But if there was achievement, there was also backsliding. The first black presidents of historically black colleges, Sowell says, were unqualified and deemphasized academic achievement and overemphasized social activities. Even so, blacks made steady and impressive gains in education and income in the 1940s and 1950s.
The real disaster came, in Sowell's view, in the 1960s. The high incidence of unmarried parenthood among blacks was not a legacy of slavery or segregation. The expansion of welfare encouraged single parenthood; weak law enforcement resulted in high crime that destroyed housing values in black neighborhoods; cultivation of a sense of grievance encouraged "redneck" patterns of behavior, "the counterproductive attitudes toward education found even in middle-class black communities."
Even so, Sowell points out, there are schools that produce high levels of achievement in black students from the most disadvantaged backgrounds. What do they have in common? They insist on hard work. They insist that students can meet the standards of the larger society.
And here we come to a major difference between Sowell and the academic and media elites. The latter see Western society in the same terms Susan Sontag once used to describe the white race, as "the cancer of human history." They have a desperate psychological stake in proclaiming that all cultures are morally equal--and to regard Western culture as morally inferior.
Sowell is of another view: The West is best. Human slavery was tolerated, taken for granted, not seen as even something to argue about, in all cultures for centuries and millennia--until, in the 18th century, certain Britons and Americans began to question its morality. In England, the evangelical Anglican William Wilberforce led a move to ban the slave trade, and in 1807, Parliament did so. Not only that: For decades, the Royal Navy spent thousands of pounds and lost hundreds of sailors in efforts to suppress the slave trade in the Atlantic--successfully--and less successfully in Africa and the Indian Ocean.
Americans joined in. George Washington, troubled by slavery, refused to sell any of his slaves after 1775 and, in his will, freed his slaves and provided support for them after his death in 1799. In 1808, the first date allowed under the Constitution, Congress banned the importation of slaves and the U.S. Navy aided the Royal Navy in suppressing the slave trade abroad. When the United States acquired the Philippines in 1898, it suppressed slavery there, over the objections of many locals.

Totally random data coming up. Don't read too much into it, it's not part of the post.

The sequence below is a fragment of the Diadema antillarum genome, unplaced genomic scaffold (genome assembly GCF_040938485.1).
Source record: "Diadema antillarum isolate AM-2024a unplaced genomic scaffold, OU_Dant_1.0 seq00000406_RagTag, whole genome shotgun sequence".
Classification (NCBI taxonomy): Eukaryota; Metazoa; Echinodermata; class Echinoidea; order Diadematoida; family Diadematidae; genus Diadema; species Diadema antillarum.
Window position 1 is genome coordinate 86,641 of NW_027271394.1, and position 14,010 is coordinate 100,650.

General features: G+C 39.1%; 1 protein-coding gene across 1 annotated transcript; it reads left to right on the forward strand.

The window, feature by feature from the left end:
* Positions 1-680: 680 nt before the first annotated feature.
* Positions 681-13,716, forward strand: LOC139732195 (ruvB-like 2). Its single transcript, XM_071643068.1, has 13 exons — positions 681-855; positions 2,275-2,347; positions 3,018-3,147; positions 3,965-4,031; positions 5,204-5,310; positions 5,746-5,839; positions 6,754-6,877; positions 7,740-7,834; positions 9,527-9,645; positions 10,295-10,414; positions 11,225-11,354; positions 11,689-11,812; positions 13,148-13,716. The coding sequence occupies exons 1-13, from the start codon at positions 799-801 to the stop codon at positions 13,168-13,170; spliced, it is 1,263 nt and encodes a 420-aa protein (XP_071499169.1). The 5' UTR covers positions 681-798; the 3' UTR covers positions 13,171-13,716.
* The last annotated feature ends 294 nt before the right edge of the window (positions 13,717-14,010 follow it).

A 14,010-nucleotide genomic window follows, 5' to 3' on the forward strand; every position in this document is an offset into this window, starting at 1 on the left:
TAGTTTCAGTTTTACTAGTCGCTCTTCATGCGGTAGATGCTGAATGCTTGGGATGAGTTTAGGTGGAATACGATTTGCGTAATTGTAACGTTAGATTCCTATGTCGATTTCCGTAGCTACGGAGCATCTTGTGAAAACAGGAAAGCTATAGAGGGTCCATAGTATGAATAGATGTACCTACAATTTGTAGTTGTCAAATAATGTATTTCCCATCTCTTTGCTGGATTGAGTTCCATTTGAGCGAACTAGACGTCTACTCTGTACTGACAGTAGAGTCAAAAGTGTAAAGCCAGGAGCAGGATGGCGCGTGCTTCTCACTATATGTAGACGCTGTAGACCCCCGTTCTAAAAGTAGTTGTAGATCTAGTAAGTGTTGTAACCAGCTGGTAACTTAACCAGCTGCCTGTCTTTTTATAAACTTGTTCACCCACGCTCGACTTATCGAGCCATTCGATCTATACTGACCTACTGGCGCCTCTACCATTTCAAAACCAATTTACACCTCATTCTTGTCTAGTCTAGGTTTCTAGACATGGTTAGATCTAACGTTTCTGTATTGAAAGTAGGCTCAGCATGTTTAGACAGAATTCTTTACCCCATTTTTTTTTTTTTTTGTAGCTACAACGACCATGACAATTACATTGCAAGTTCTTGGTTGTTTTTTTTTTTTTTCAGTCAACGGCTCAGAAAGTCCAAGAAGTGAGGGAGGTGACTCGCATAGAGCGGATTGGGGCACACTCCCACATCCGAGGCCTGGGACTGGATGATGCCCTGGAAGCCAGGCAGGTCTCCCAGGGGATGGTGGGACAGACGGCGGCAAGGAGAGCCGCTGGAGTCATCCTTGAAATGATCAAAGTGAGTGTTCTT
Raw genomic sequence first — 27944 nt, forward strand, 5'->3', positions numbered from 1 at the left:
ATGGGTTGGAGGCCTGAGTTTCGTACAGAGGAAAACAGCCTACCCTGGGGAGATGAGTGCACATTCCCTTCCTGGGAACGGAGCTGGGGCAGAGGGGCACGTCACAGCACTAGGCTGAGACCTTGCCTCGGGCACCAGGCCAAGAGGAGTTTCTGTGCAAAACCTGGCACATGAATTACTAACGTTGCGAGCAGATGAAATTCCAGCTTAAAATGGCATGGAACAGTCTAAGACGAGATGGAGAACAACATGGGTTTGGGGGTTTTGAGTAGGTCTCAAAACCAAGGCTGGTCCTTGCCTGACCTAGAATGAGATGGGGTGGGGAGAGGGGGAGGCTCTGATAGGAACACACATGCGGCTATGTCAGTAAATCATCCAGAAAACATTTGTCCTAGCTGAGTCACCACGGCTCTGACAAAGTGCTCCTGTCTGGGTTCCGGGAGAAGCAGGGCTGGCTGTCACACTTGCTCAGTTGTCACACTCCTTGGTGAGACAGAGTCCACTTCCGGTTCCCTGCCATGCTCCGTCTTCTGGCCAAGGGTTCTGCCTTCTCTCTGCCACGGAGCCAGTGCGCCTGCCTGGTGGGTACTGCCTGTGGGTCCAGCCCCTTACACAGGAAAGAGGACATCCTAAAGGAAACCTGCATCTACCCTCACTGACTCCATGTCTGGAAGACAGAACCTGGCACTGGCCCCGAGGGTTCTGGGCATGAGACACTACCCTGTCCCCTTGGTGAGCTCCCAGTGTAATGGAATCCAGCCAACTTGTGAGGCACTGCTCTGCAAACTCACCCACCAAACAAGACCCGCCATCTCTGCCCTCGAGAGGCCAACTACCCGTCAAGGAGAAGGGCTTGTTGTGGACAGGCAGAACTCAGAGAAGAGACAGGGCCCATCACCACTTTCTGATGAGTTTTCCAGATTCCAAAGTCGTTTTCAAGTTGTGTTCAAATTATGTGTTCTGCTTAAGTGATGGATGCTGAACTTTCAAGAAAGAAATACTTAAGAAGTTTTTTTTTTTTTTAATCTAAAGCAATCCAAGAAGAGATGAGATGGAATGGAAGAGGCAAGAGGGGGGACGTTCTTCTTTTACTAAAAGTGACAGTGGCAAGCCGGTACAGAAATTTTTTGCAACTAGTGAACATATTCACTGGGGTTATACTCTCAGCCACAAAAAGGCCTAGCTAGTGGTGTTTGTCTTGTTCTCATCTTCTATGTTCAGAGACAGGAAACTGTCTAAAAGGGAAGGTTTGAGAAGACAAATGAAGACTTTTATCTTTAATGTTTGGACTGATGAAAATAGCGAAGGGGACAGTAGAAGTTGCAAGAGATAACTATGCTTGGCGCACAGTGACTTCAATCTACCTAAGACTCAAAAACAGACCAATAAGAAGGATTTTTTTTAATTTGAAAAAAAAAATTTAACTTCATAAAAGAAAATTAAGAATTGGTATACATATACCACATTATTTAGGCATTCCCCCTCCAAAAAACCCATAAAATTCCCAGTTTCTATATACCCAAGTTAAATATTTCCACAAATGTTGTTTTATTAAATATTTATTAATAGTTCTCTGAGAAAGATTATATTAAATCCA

Only in the West, Sowell writes, did the movement to end slavery win support. The United States, as a result of its bloodiest war, abolished slavery. The end of slavery in Brazil a quarter-century later was met with general rejoicing. In contrast, the rulers of the Ottoman Empire, native princes in India, and Arab slave traders in East Africa treated demands to end slavery with contempt. Slavery was largely eradicated thanks to the superior military power of British, American, and other imperialist powers.
Sadly, slavery still continues, in Sudan, in some other African countries, in parts of Asia, in places where the West has not yet summoned up the determination to end it. Slavery is and always was a great evil, Sowell stoutly affirms. But Westerners were not its only perpetrators. And they were its only abolitionists.
That, of course, is something you will never hear from the offspring of the 1960s radicals who dominate our campuses and hold sway over most of our media. They are committed to an adversarial stance against their own society, the society that has produced the greatest freedom and prosperity human beings have enjoyed in history.
Some day their distorted view of history may be forgotten, just as some of their disastrous public policies--overgenerous welfare, toleration of crime--have been discarded. But the cultural attitudes they have fostered still permeate large segments of our society and hold back those (especially blacks from disadvantaged backgrounds) from the achievements of which they are capable. Against this, Thomas Sowell brings to bear his wide learning and fierce powers of argumentation. May he prevail.
Michael Barone is a senior writer at U.S. News and World Report.